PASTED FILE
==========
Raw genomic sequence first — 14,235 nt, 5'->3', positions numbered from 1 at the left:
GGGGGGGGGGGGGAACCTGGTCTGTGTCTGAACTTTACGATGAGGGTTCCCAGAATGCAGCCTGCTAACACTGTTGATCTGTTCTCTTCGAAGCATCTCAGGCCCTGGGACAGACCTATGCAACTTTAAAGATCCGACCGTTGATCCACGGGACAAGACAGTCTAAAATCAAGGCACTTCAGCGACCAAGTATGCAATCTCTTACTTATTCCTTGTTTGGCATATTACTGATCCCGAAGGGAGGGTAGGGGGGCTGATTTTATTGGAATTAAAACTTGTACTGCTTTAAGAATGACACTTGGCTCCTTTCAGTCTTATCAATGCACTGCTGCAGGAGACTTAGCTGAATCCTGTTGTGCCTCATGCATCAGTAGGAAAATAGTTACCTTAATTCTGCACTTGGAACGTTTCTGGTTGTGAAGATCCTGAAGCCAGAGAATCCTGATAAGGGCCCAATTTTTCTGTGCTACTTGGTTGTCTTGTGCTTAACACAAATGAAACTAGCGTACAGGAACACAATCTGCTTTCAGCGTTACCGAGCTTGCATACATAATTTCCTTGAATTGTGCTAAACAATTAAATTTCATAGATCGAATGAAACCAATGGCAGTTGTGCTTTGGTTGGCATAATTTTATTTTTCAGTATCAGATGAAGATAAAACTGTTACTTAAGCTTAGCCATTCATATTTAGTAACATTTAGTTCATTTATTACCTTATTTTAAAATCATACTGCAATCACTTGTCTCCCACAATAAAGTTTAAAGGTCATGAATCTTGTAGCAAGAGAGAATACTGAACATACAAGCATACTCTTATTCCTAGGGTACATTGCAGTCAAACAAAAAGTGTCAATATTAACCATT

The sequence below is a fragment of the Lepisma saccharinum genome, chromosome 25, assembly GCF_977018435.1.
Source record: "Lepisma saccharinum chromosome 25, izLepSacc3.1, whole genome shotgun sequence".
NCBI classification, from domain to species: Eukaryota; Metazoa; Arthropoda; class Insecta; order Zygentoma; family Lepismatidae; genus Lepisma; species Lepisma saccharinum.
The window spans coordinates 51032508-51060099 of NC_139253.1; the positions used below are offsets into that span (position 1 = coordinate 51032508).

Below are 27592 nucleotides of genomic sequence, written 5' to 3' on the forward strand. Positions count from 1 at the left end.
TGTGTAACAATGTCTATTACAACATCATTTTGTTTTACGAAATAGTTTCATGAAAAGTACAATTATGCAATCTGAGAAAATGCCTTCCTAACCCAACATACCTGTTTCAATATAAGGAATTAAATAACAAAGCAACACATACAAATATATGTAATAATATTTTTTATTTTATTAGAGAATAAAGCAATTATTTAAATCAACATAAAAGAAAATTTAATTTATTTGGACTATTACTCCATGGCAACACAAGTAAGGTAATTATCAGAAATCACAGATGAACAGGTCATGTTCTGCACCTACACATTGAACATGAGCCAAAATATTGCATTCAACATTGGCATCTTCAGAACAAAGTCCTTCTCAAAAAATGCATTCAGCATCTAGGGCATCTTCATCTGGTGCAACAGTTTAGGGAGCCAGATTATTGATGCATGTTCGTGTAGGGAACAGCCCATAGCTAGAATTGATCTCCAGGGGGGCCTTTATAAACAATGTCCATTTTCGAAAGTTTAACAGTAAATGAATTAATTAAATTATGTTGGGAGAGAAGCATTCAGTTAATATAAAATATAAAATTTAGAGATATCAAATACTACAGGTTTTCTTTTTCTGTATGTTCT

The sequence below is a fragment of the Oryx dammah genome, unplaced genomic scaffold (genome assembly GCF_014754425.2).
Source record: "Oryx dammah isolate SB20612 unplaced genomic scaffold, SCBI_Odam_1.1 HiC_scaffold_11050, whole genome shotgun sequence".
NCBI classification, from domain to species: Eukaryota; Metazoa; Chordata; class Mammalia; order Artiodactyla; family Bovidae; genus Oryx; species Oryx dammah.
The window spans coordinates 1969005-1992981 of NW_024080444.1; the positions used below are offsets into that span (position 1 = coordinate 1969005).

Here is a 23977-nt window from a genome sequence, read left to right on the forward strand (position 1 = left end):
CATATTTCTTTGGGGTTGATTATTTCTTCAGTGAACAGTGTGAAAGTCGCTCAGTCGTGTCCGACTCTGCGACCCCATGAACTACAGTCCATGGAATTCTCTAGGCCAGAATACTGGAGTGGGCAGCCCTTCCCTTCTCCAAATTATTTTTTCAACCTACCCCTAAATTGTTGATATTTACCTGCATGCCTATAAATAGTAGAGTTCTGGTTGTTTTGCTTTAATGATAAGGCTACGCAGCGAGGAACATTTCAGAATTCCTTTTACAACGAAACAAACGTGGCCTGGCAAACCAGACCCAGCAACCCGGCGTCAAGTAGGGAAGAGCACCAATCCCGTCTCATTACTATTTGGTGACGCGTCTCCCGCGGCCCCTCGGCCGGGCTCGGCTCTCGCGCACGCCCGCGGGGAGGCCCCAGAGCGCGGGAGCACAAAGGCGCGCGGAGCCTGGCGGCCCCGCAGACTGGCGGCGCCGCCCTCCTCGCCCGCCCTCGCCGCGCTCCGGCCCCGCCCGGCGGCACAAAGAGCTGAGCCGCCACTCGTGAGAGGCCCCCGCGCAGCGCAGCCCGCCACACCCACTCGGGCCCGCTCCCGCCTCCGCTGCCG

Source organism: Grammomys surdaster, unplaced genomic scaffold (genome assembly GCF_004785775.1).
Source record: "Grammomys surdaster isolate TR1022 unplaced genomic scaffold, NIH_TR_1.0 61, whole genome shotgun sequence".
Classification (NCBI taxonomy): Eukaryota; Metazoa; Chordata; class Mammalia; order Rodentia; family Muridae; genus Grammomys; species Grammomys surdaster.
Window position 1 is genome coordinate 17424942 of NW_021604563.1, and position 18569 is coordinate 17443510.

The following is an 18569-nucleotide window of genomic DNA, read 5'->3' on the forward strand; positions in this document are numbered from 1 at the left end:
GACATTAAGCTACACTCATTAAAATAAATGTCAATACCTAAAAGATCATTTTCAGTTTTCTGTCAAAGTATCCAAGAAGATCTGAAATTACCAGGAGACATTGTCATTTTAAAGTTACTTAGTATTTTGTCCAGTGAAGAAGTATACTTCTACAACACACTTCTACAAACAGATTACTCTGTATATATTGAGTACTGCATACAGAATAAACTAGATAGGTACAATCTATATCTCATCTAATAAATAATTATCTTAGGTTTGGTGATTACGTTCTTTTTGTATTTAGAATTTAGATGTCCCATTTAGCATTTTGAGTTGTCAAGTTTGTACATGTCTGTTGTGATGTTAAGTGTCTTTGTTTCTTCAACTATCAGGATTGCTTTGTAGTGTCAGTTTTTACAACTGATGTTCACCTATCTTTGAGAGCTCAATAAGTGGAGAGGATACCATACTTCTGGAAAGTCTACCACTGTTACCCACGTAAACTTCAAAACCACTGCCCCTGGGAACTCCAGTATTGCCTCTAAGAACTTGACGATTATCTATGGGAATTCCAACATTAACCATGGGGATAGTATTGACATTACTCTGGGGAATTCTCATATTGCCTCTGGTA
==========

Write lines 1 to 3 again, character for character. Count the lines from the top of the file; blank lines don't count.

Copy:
Raw genomic sequence first — 14,235 nt, 5'->3', positions numbered from 1 at the left:
GGGGGGGGGGGGGAACCTGGTCTGTGTCTGAACTTTACGATGAGGGTTCCCAGAATGCAGCCTGCTAACACTGTTGATCTGTTCTCTTCGAAGCATCTCAGGCCCTGGGACAGACCTATGCAACTTTAAAGATCCGACCGTTGATCCACGGGACAAGACAGTCTAAAATCAAGGCACTTCAGCGACCAAGTATGCAATCTCTTACTTATTCCTTGTTTGGCATATTACTGATCCCGAAGGGAGGGTAGGGGGGCTGATTTTATTGGAATTAAAACTTGTACTGCTTTAAGAATGACACTTGGCTCCTTTCAGTCTTATCAATGCACTGCTGCAGGAGACTTAGCTGAATCCTGTTGTGCCTCATGCATCAGTAGGAAAATAGTTACCTTAATTCTGCACTTGGAACGTTTCTGGTTGTGAAGATCCTGAAGCCAGAGAATCCTGATAAGGGCCCAATTTTTCTGTGCTACTTGGTTGTCTTGTGCTTAACACAAATGAAACTAGCGTACAGGAACACAATCTGCTTTCAGCGTTACCGAGCTTGCATACATAATTTCCTTGAATTGTGCTAAACAATTAAATTTCATAGATCGAATGAAACCAATGGCAGTTGTGCTTTGGTTGGCATAATTTTATTTTTCAGTATCAGATGAAGATAAAACTGTTACTTAAGCTTAGCCATTCATATTTAGTAACATTTAGTTCATTTATTACCTTATTTTAAAATCATACTGCAATCACTTGTCTCCCACAATAAAGTTTAAAGGTCATGAATCTTGTAGCAAGAGAGAATACTGAACATACAAGCATACTCTTATTCCTAGGGTACATTGCAGTCAAACAAAAAGTGTCAATATTAACCATT

The sequence below is a fragment of the Lepisma saccharinum genome, chromosome 25, assembly GCF_977018435.1.